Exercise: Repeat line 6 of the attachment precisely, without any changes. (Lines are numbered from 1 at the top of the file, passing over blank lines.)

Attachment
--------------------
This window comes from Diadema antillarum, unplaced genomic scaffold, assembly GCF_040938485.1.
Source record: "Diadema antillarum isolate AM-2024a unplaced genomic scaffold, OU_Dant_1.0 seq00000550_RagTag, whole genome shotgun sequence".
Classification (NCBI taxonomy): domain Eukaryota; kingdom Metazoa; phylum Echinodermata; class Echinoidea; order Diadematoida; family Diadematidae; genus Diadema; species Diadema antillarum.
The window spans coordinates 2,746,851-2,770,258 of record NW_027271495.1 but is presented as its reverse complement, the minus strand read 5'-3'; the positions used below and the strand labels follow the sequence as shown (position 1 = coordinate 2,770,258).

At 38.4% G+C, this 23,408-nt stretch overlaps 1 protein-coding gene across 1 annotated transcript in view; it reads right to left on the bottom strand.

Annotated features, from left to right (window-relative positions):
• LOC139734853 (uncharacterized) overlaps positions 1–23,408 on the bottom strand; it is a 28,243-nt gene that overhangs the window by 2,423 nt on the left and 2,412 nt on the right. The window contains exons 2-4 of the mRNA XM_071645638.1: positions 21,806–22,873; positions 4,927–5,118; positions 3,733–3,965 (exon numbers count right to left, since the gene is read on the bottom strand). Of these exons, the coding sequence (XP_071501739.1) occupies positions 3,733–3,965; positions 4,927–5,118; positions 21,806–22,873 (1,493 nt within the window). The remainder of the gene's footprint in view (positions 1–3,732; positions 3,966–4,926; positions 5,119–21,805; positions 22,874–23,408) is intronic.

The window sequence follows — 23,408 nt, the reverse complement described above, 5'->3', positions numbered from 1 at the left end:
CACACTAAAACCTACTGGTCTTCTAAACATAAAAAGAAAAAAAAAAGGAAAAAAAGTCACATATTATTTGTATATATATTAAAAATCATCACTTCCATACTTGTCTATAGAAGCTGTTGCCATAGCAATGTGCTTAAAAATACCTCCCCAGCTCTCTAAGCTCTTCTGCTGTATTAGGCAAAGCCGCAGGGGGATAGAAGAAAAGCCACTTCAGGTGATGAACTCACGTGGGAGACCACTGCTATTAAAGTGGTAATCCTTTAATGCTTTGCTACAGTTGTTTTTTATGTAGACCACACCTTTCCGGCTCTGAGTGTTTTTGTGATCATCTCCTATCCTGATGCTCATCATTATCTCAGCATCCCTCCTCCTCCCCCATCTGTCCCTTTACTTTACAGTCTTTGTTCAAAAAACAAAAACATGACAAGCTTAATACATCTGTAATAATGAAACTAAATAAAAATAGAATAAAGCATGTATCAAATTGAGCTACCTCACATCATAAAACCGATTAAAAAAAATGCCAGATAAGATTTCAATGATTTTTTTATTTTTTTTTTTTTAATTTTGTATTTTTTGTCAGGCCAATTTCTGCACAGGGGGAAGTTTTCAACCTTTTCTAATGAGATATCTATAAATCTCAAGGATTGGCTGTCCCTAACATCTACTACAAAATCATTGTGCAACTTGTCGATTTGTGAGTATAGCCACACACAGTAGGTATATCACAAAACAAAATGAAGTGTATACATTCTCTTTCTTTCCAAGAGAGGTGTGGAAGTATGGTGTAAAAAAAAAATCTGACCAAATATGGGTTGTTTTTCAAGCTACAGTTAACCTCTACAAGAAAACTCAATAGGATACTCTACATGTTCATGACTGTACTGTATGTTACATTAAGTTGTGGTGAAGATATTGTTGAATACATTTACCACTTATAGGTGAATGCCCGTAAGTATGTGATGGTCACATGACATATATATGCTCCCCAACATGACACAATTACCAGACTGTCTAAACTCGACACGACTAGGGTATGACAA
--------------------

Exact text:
Annotated features, from left to right (window-relative positions):